For years, I was much like cranky MSM'ers: "numbers don't tell the real story," I'd say. Yet over the last year or so, bloggers like Kent, the Forechecker and Earl Sleek keep swaying my opinion. Now, whenever I see someone use plus/minus I cannot help but sport a cocky smirk.
Follow Dirk at On the Forecheck and you'll probably have the same type of reactions.
1. It might be difficult to predict whom the Predators will end up with at #11, but talk about a few prospects you expect to be available. Is there a guy you're really hoping will still be around?
The guy who really has people salivating around here is Jordan Schroeder from the University of Minnesota. He's a high-end talent, with the only knock on him being his 5'9" height. He's solidly built, however, and draws raves as a two-way threat who would seem to fit in well with the Predators style. I wouldn't be surprised to see David Poile trade up a couple spots if that's what it takes to get him.
2. The defection of Radulov was a pretty big blow to the Predators, particularly since the organization's strengths seem to be in developing defensive players. How likely do you think it might be that the Predators move their first round pick (or one of their better draft picks/prospects) to fill the offensive void?
I don't think you'll see the Preds move that pick to acquire a proven NHL talent, simply because I don't think you'd get a true difference-maker at #11. Maybe if it was a top-five pick you'd get something nice, but if you're up that high, you'd rather take a shot at a top-notch prospect that you can work with for the next several years. Don't rule out the organization using some of that defensive depth that they've developed, however, as a trade chip. That's why taking the best player available, no matter your current need, is generally a good idea. By the time that talent is developed, if you can't use it, you at least have created some value that you use in trade.
3. Nashville seems like a team that's been built largely through strong drafting. Talk about some of the best moves in the organization's history. Are there any picks that stand out to you as "steals"?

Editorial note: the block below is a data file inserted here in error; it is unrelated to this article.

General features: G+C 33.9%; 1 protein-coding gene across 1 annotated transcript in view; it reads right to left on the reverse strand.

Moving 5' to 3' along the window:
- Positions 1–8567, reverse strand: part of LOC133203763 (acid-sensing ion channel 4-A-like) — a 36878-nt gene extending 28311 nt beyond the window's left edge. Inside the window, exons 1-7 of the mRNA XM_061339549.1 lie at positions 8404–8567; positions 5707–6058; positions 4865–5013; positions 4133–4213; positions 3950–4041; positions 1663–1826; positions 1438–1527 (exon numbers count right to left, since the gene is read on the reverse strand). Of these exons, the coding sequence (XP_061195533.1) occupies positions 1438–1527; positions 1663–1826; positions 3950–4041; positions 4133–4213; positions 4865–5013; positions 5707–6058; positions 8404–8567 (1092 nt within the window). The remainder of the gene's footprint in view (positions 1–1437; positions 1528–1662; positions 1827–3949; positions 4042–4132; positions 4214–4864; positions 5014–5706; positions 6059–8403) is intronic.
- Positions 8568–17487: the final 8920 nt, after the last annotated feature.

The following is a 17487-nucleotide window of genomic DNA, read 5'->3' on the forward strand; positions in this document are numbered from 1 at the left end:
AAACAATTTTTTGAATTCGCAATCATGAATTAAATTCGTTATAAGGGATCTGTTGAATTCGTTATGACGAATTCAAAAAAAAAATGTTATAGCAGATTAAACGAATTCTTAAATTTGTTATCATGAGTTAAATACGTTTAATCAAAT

You can't do much better than Pekka Rinne as the 258th overall pick in 2004, but Martin Erat at 191st in 1999 looks pretty good as well.
4. Conversely, talk about some of the Predators' "d'oh" moments. Are there any botched picks that really stand out as being ones that the franchise should regret?
It might be a bit early, but you'd probably call Scotty Upshall a disappointment with the 6th overall selection in 2002. While he shows occasional flashes of effectiveness, his career-best numbers this season totaled 15 goals and 19 assists, not exactly dynamite stuff. He's on his 3rd NHL team already, too.
5. Take this opportunity to stand on a soapbox, if you'd like. Feel free to discuss the future of the Predators' franchise or the NHL at a whole. Perhaps you'd like to discuss Nashville as a market, or something of that nature?
Nashville has a pretty bright future as an NHL market, based on the commitment that the city has made in terms of the Sommet Center lease, and the direction that the new ownership group has taken, to aggressively develop the business side of the team. There's been talk of renovating the arena to include a stretch of retail stores to better integrate it into the downtown area, for example. Combine that with the long-term demographic shifts which keep Nashville among the faster-growing cities in North America, and I think over time it should become a well-established, reliable NHL market. If the league as a whole grows at 2-3% a year, for example, I'd expect the Preds to grow by 4-5%. That "slow but steady" development could always take a leap forward if the Preds managed to make a decent playoff run, but people are very positive about the overall direction of the organization.